Elsewhere, another brother and sister are home alone and up to their old antics, Gloria (Marina Knight) and Graeme (John Godden), first seen behaving like dogs, then turning to seductive cats, where it’s easy to see these two are used to venturing into inappropriate territory, playing sex games with each other when their parents are away.  But as her brother, all he can offer is sex without love, where she just lies still, like one of the dolls seen in the bedroom, as they don’t even kiss.  In one of the strangest dream sequences, accompanied by a vividly provocative soundtrack, a young girl is walking down the street in boots and a raincoat, followed by a car that pulls up next to her, where the girl is transformed into Pam and back to a child again.  The man in the car sounds like the voice of her father, holding a young kitten in his hands, drawing her attention, luring her into his car as they drive away.  With the same music continuing into the next scene, Stella has turned on Pam, as they’re no longer friends, leaving her isolated and alone, but this time it’s Pam acting like nothing has happened, where in a locker room scene, surrounded by taunting girls, she’s surprised to learn Gloria is no longer in school, but is pregnant, sent away to a Catholic home for wayward girls.  In a room with a crucifix looming on the wall, these girls commiserate with each other, while Graeme comes to visit, though this time it’s his turn to pretend like nothing has happened, yet Gloria is clearly showing signs of her pregnancy.  Continuing on a theme of inappropriate male behavior, Pam’s Dad takes her out to dinner on her birthday, but brings along a girlfriend of his own, using the lame excuse that it’s a French restaurant and she can translate what’s on the menu.  Later on, when his girlfriend calls his home, his wife freaks out, violently attacking her husband, who strangely starts kissing her instead, where the two retreat upstairs where they have sex in plain sight.  Pam’s eyes follow their every move, exposed to something she probably shouldn’t see, where their sudden intimacy catches her off-guard.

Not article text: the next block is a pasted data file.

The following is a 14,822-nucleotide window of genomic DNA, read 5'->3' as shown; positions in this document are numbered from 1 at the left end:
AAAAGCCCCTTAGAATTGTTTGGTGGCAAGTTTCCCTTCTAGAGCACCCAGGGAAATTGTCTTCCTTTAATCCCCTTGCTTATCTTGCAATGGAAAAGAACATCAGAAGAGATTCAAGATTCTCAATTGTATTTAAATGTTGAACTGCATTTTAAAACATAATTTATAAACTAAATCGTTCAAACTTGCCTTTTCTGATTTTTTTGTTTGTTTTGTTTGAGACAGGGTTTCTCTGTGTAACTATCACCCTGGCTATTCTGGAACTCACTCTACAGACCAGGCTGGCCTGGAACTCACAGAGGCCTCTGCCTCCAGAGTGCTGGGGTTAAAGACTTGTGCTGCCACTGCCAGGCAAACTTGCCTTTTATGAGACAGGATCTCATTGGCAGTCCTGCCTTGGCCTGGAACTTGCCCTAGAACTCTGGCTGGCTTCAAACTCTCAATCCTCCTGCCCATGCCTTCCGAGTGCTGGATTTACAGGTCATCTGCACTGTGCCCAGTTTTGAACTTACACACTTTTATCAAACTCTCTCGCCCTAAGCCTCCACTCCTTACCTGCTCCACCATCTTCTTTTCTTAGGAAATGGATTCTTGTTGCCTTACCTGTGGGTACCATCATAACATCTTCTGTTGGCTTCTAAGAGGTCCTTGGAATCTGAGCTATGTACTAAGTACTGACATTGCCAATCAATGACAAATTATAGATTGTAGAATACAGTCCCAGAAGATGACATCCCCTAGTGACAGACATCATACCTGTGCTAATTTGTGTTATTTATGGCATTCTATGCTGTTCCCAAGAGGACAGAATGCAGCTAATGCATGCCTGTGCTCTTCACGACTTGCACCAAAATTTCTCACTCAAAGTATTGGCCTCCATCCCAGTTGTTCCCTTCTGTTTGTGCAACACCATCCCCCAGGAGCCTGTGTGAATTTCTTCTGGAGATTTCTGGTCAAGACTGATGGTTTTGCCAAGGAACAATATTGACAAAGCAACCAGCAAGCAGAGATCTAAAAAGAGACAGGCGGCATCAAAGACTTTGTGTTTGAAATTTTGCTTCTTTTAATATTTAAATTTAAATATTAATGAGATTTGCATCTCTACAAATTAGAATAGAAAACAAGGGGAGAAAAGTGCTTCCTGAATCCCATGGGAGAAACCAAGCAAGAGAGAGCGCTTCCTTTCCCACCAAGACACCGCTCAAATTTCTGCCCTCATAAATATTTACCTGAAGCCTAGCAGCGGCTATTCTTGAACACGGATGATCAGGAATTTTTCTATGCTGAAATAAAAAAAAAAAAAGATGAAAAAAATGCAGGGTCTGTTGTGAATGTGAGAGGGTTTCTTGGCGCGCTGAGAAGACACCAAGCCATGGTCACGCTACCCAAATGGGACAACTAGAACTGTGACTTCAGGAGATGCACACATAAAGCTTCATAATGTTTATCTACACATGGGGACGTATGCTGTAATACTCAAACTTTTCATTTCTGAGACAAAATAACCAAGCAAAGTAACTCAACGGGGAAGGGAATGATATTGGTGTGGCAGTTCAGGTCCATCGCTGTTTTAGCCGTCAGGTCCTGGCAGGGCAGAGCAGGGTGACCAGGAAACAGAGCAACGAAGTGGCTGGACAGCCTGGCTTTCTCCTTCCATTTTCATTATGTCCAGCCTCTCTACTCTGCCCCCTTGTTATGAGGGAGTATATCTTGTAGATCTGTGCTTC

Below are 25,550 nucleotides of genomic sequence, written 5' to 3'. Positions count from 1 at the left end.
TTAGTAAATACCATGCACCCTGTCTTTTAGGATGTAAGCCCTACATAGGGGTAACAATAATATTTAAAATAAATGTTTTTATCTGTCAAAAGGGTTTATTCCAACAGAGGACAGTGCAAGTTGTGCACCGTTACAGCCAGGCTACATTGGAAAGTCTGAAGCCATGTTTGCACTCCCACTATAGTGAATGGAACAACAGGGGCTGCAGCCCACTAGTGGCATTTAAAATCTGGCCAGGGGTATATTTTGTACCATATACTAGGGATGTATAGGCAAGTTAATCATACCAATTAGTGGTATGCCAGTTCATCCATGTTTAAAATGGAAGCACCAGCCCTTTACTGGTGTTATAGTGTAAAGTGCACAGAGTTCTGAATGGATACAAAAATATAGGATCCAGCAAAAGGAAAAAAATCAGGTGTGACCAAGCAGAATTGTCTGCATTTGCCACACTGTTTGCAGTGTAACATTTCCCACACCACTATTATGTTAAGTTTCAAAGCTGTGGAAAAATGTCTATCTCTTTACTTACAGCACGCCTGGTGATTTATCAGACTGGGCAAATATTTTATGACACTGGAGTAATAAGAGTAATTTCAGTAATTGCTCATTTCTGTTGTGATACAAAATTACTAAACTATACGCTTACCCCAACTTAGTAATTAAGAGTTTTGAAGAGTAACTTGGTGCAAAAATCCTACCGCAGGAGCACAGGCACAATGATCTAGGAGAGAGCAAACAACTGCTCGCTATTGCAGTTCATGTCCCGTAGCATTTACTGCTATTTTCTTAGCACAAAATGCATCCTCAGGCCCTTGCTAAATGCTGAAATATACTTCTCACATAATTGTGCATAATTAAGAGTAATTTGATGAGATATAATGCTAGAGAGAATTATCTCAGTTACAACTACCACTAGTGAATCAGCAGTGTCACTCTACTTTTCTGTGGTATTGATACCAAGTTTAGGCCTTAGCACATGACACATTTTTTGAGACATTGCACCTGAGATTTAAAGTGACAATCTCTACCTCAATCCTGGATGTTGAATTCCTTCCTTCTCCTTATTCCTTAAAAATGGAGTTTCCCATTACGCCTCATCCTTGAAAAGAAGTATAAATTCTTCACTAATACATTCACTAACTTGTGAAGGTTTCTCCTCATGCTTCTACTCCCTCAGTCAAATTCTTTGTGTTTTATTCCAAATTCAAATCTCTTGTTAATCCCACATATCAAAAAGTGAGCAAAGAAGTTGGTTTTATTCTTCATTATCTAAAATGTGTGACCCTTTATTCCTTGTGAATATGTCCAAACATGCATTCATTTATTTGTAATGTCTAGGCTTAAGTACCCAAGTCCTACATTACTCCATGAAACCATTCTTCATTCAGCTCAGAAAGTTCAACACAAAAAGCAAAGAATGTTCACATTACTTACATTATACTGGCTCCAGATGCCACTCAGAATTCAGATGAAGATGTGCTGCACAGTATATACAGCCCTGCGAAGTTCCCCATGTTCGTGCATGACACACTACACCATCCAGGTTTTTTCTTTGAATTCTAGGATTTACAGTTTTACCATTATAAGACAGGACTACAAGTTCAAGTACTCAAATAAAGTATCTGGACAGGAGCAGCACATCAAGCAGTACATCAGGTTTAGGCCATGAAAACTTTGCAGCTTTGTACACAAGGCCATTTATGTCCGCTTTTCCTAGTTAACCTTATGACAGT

At the end, over an image of a spinning ice-skater in white superimposed over a girl’s listless face, the three girls break out into song, “Feel the Cold,” expressing the feeling “I feel the cold/I feel the cold is here to stay/I feel the cold/I want to melt away.” (clip three, 3:11)  Throughout the film there are images of space heaters, metaphors for the girls’ emotional isolation and a lack of human warmth, suggesting the world is a cold and unwelcoming place, with predatory men hanging around, lurking in the shadows, where the love and affection they crave is realized only in fantasies.  The collective characterizations of these young girls reveal fresh insights, offering shades of the female experience rarely seen before, expressing a frank depiction of teenage sexual curiosity, but also the nightmarish places you could end up if you’re not careful, where it’s interesting that the Catholic church is not spared, exposed as the root of chauvinism in the Western world.  It’s a non-traditional narrative, where the expressionist quality of the film is jarring to the senses, where the boldness of the film delights with cinematic flair, especially the play-acting of the girls, but on another level delves unsparingly into incest, voyeurism, infidelity, domestic violence, idolatry, and childish same sex experimentation.  This is one of Campion’s most autobiographical offerings, as her mother suffered from depression, cleverly emphasizing isolation and awkwardness associated with that age, especially Pam’s inability to empathize with her mother’s illness, yet tends to accept her father’s philandering ways, revealing the anxieties associated with adolescent sex and family relationships.  The music composed by fellow film student Alex Proyas is impressive, as it gloriously captures the dark mood of the film, filled with sudden departures into surreal and dreamlike moments, winning the 1984 Rouben Mamoulian Award at the Sydney Fim Festival.  Nicole Kidman admitted during an interview that at 14 she was cast as the lead in the film and turned it down because of her reluctance to kiss a girl and wear a shower cap.